Kenya’s Treasury officials this week will be sighing a breath of relief as the news of debt repayment holiday from bilateral donors including China sink in.
However, that relief will not last long. The debt suspension so far – part of the G20’s Debt Service Suspension Initiative (DSSI) – is only in place for six months, meaning in at most four month’s time headlines such as “Kenya could fail to repay its debt in 2025”. “Kenya is in financial distress, government admits”, Kenya Likely to Breach the U.S.$80 Billion Debt Ceiling By 2022” will resurface. The suspension will only kick an alleged “problem” down the road.
But is the “problem” a real one? Is Kenya – debt suspended or otherwise – really in a desperate debt crisis? Are the debt headlines from domestic and international media outlets objective about Kenya’s financial state?
My answer is no. The headlines are not impartial. And no, this is not about domestic politics. The problem is bigger. The headlines all have their basis a constrained narrative – a narrative essentially shaped from outside Kenya, and the African continent. It is a narrative that goes back to the late 1970s and has its origins in the colonialism that Kenyans fought so hard and finally formally escaped in 1963. And it needs changing.
Let me explain.
All countries borrow – rich and poor. They borrow from each other, from taxpayers, from local and international banks. Whenever we talk about Kenya’s borrowings, our starting point should be (but currently isn’t) that Kenya is a country that needs finance. 25 per cent of Kenyans do not have any electricity. 41 per cent of Kenyans do not have access to minimal levels of safe drinking water. At least 13 per cent of the population do not have internet access. In COVID-19 times, when children were unable to go to school for over 10 months, these are basic living standards that must be met. The question is how.
Debt – and in particular from other countries, international organisations or even multinational private banks can be a useful means of delivering these basic standards. Especially when, for example – people do not have formal, stable jobs and therefore cannot pay taxes nor can they save. At least 40 per cent of Kenya’s population is in this situation.
In this kind of a situation – a situation that many other African countries also find themselves – there is only one answer. To pay for structural change, for structural transformation of the economy to create jobs.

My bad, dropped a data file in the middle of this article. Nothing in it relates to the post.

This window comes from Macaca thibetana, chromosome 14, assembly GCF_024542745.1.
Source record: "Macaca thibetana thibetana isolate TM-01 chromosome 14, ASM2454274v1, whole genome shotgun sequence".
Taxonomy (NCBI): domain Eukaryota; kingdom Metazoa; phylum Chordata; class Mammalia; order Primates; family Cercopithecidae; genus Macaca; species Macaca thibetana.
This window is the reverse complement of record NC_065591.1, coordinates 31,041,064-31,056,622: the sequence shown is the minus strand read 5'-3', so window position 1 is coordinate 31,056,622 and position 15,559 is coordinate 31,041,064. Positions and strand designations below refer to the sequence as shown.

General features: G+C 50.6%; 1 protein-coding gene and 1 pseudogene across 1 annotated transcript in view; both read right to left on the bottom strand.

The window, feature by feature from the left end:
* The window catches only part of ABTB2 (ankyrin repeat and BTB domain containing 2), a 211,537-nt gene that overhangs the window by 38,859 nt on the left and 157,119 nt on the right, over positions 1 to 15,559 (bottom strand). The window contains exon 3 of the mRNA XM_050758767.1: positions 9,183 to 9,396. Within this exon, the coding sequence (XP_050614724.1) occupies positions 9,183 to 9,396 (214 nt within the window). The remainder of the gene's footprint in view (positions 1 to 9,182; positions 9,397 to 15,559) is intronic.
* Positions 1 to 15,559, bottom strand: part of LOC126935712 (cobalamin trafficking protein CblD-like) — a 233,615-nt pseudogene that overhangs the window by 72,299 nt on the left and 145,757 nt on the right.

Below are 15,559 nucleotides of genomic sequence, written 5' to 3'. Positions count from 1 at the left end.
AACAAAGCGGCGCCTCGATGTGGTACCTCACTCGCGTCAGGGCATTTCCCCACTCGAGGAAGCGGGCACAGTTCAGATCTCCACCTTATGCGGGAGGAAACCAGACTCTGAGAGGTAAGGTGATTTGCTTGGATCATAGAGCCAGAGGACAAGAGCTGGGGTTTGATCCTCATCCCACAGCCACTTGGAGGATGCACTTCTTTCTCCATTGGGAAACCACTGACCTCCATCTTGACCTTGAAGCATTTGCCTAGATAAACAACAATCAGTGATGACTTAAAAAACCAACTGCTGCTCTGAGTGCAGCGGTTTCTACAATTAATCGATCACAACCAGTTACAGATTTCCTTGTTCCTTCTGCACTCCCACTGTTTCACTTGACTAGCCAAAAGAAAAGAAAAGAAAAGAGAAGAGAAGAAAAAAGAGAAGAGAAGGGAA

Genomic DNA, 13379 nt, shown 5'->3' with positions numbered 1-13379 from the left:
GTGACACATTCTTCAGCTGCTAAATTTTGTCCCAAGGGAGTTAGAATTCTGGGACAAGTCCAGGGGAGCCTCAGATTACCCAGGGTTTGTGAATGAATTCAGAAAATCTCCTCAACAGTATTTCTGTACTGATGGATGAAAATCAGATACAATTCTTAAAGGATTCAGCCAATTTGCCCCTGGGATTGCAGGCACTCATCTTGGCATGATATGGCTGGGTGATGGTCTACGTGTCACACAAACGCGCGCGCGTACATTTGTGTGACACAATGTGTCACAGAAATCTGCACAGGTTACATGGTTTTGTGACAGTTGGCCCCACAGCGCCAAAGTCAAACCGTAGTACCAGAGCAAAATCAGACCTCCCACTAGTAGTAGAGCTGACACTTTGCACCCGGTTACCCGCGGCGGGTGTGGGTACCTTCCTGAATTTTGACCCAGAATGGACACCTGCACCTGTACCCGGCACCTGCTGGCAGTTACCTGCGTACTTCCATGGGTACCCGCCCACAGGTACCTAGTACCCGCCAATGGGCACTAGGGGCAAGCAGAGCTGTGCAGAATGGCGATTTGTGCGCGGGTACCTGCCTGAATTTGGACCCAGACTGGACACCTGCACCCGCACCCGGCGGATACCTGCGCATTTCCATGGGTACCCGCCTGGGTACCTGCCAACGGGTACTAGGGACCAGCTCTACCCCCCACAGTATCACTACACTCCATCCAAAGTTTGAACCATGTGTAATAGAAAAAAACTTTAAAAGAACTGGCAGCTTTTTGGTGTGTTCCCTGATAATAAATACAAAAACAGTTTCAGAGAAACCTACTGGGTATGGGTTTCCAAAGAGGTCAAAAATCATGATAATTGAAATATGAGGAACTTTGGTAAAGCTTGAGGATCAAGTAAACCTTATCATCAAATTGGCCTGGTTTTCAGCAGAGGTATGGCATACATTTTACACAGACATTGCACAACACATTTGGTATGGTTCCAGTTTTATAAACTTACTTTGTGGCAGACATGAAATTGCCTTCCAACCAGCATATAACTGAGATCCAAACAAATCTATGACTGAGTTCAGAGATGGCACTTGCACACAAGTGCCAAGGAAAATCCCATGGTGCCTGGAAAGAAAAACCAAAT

There is a legitimate question as to whether the Government of Kenya has been borrowing to deliver such change and transformation. For example, have loans been spent on recurrent expenditures such as salaries or productive investments such as energy, industrial parks, rail, or even roads? The latter can – just by their very existence – stimulate economic growth much larger than the initial investment made. Look at new highways and the productivity increases they have generated from people not being stuck in traffic for four hours every day, not to mention areas of real estate that have sprung up whose value continues to appreciate. Similar effects will no doubt soon be seen as a result of the SGR.
The fact is – as Africans, as Kenyans – we need to get over the idea that debt is always bad. That’s because the last time that Africans enabled a “dirty debt” narrative to prevail the consequences were extremely harmful. In the late 1970s, a so-called African debt crisis began to take shape for reasons entirely outside of the continent. Kenya was never one of the African countries for whom much debt was cancelled because the economy was fairly diversified, so it was able to bounce back fairly quickly. Data collated by Development Reimagined suggests that only China cancelled any of Kenya’s debt over the period 2000-2018 – a total US$13 million. Nevertheless, public debt rose enough to be encouraged by multilateral organisations to reform - “Structural Adjustment Programs” (SAPs), which cut government spending through privatisation to deliver basic public services. Sadly, yet predictably, these austerity programmes hindered rather than helped citizen’s abilities to access basic needs, cutting growth and therefore government budgets even further. While I am a strong proponent of the potential role of the private sector and development banks in growth, such business “reform” programmes continue today, despite unclear evidence of the dents they make in cutting long-term poverty or creating new jobs.